The feed-in tariff (incentive: ), which is most beneficial to the high-propensity group (as explained above), does not alter the probability function of the members of the low-propensity group ( but does have an impact on the probability function of the high-propensity group . In this way, the incentive parameter is chosen such that it increases any given probability, which is dependent on propensity difference and the social influence parameter as well as the number of connected agents that have already adopted, for high-propensity actors by 50%.

The seeding incentive (incentive: ) targets the low-propensity group by giving out free PVs to poorer households, thus increasing the probability function to adopt. Again the incentive parameter increases any given probability, which is dependent on propensity difference and the social influence parameter as well as the number of connected agents that have already adopted, by 50% (, while keeping the probability function of the high-propensity group unaltered .

Under the possibility to lease PVs to private households (incentive ), the members of the high- as well as low-propensity groups can benefit, because it gives actors of both groups the chance to avoid high upfront investments and long-term benefits through the installation. However, long-term benefits are not expected to be as high as with the other two incentives (for the targeted group). Thus the incentives through leasing options are expected to have a positive influence on the adoption probability functions of both groups but not as high as when targeted directly. This is reflected in the applied incentive parameter , which increases any given adoption probability for actors of both groups by 25%.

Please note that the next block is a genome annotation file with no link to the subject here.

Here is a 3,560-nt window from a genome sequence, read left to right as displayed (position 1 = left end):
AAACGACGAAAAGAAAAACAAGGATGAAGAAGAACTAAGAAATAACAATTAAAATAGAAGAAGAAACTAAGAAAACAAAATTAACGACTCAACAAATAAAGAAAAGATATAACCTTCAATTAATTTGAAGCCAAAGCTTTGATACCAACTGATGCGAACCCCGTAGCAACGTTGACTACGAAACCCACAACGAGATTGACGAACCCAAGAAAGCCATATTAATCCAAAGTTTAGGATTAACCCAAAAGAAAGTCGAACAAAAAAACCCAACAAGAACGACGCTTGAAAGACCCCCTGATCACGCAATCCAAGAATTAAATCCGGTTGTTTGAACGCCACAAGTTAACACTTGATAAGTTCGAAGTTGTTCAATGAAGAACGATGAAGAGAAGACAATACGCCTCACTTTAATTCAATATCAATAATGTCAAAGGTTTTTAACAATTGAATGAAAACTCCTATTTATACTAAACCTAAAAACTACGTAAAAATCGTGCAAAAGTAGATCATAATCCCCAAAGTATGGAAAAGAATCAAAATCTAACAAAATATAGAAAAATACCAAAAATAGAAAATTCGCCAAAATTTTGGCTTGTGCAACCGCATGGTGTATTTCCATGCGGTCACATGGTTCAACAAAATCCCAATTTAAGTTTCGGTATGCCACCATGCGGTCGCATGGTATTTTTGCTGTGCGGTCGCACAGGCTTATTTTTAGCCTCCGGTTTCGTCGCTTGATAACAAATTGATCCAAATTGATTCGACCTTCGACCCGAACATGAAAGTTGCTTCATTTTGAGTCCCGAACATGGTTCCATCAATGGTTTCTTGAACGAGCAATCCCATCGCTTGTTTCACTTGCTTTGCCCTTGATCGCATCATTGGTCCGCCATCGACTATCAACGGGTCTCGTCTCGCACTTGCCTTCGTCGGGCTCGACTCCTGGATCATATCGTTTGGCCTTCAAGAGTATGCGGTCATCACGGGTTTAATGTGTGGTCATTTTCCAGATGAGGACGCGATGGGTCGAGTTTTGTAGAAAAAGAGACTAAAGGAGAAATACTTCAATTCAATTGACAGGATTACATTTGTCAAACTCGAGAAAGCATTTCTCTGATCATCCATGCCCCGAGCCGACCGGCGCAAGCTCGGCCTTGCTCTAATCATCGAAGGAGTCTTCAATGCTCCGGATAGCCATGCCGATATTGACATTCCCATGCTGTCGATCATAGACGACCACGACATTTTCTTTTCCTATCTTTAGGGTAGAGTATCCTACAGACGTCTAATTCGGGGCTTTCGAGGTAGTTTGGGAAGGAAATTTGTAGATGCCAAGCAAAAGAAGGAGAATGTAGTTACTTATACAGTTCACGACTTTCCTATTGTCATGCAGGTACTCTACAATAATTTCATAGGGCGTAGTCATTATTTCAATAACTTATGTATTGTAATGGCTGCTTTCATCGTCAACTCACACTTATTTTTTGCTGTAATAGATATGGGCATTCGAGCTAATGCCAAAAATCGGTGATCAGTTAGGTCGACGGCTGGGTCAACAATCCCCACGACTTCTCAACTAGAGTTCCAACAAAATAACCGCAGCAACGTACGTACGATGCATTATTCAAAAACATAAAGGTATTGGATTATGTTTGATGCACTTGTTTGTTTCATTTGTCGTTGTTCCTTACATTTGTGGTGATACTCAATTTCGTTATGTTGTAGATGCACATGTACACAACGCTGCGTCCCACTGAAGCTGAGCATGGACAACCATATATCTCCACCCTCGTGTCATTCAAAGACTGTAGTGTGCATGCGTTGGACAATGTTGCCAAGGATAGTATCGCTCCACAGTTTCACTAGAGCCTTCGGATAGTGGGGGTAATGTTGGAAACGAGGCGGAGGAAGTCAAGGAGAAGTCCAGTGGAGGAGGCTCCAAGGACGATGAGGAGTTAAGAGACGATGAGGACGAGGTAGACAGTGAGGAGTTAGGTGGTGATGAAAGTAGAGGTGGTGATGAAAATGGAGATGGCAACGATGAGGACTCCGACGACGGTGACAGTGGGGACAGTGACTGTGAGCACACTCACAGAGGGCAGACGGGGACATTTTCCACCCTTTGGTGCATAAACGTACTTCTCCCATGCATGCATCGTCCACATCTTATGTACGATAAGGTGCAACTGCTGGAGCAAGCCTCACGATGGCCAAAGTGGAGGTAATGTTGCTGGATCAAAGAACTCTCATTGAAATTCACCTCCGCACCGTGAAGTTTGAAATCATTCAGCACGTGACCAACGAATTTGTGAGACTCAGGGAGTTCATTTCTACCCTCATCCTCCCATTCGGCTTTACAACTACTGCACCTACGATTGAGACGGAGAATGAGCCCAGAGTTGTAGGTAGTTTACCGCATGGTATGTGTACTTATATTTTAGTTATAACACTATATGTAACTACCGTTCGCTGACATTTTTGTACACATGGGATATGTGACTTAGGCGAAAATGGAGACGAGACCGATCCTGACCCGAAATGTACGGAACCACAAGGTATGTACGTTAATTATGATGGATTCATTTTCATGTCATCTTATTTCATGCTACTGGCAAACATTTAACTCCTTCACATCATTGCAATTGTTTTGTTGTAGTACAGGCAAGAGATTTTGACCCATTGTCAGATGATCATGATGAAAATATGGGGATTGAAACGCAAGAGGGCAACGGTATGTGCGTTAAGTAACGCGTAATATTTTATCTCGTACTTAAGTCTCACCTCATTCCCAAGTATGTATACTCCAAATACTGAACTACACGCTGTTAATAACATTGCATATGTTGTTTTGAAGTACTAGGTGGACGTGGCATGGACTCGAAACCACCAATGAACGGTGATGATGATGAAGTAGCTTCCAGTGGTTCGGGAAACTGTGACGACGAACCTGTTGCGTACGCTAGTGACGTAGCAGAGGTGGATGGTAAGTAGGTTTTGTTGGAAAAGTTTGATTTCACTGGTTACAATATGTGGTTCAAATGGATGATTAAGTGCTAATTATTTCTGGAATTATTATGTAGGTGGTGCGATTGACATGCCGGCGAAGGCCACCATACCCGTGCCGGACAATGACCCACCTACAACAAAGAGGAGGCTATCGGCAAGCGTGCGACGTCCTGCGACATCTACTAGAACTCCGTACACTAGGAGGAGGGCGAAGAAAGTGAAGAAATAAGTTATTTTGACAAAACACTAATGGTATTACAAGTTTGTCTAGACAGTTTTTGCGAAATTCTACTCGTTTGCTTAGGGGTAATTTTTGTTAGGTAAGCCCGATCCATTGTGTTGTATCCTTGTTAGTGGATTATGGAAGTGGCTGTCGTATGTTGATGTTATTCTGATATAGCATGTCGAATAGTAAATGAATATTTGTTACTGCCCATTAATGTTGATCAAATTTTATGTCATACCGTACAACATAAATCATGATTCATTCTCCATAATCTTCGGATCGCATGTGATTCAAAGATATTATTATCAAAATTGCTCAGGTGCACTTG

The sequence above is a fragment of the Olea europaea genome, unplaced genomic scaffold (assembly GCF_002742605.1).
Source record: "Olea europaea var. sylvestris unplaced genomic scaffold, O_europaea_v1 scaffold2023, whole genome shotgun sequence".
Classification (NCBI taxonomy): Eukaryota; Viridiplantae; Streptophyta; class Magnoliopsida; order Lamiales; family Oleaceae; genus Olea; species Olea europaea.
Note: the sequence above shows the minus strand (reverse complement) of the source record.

Three additional points about the behavior of this adoption probability function are needed. First, the constant coefficient of -2.944 on the logistic function ensures a minimum probability of adoption of 5% for all agents, no matter their propensity or social connections. The minimum probability that an agent will adopt is a situation where has low propensity (i.e., ) and the agent is not linked to any adopters (i.e., ). Thus, a constant coefficient of -2.944 fixes this minimum probability of adoption at approximately 0.05 or 5%. We conjecture that the value of this coefficient will not alter adoption trends other than speeding up or slowing down the overall process. Varying this constant will only speed up or slow down the model and should not fundamentally change the underlying dynamics.